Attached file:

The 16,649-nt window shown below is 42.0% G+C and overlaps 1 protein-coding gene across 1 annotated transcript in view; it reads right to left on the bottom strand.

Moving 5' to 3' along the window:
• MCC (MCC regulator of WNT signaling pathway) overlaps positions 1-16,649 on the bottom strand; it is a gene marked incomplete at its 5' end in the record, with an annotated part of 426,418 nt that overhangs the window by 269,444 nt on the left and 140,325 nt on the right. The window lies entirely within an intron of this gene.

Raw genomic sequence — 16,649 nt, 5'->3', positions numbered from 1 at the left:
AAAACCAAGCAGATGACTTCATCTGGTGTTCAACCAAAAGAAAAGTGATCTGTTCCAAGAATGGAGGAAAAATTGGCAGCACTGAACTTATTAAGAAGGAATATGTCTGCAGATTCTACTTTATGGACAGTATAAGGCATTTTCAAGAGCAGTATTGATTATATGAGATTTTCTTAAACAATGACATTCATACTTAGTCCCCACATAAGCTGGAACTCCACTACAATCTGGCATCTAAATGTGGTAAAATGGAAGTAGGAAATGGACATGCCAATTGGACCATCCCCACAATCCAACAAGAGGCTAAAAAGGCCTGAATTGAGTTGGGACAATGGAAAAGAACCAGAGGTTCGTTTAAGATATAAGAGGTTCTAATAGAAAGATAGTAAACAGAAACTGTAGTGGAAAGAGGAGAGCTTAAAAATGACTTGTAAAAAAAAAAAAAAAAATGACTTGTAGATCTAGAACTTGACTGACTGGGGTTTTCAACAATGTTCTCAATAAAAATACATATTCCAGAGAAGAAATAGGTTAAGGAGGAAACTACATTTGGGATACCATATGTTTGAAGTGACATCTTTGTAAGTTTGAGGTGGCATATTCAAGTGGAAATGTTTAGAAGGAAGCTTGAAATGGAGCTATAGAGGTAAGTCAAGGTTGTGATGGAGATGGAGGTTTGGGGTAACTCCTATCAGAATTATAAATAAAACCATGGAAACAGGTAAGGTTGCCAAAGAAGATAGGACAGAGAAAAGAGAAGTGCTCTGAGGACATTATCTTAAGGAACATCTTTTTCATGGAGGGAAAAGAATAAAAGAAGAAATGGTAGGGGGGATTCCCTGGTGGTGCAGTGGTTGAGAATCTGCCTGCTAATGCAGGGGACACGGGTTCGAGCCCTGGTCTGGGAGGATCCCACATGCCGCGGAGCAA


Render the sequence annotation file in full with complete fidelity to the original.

The 16,649-nt window shown below is 42.0% G+C and overlaps 1 protein-coding gene across 1 annotated transcript in view; it reads right to left on the bottom strand.

Moving 5' to 3' along the window:
• MCC (MCC regulator of WNT signaling pathway) overlaps positions 1-16,649 on the bottom strand; it is a gene marked incomplete at its 5' end in the record, with an annotated part of 426,418 nt that overhangs the window by 269,444 nt on the left and 140,325 nt on the right. The window lies entirely within an intron of this gene.

Raw genomic sequence — 16,649 nt, 5'->3', positions numbered from 1 at the left:
AAAACCAAGCAGATGACTTCATCTGGTGTTCAACCAAAAGAAAAGTGATCTGTTCCAAGAATGGAGGAAAAATTGGCAGCACTGAACTTATTAAGAAGGAATATGTCTGCAGATTCTACTTTATGGACAGTATAAGGCATTTTCAAGAGCAGTATTGATTATATGAGATTTTCTTAAACAATGACATTCATACTTAGTCCCCACATAAGCTGGAACTCCACTACAATCTGGCATCTAAATGTGGTAAAATGGAAGTAGGAAATGGACATGCCAATTGGACCATCCCCACAATCCAACAAGAGGCTAAAAAGGCCTGAATTGAGTTGGGACAATGGAAAAGAACCAGAGGTTCGTTTAAGATATAAGAGGTTCTAATAGAAAGATAGTAAACAGAAACTGTAGTGGAAAGAGGAGAGCTTAAAAATGACTTGTAAAAAAAAAAAAAAAAATGACTTGTAGATCTAGAACTTGACTGACTGGGGTTTTCAACAATGTTCTCAATAAAAATACATATTCCAGAGAAGAAATAGGTTAAGGAGGAAACTACATTTGGGATACCATATGTTTGAAGTGACATCTTTGTAAGTTTGAGGTGGCATATTCAAGTGGAAATGTTTAGAAGGAAGCTTGAAATGGAGCTATAGAGGTAAGTCAAGGTTGTGATGGAGATGGAGGTTTGGGGTAACTCCTATCAGAATTATAAATAAAACCATGGAAACAGGTAAGGTTGCCAAAGAAGATAGGACAGAGAAAAGAGAAGTGCTCTGAGGACATTATCTTAAGGAACATCTTTTTCATGGAGGGAAAAGAATAAAAGAAGAAATGGTAGGGGGGATTCCCTGGTGGTGCAGTGGTTGAGAATCTGCCTGCTAATGCAGGGGACACGGGTTCGAGCCCTGGTCTGGGAGGATCCCACATGCCGCGGAGCAA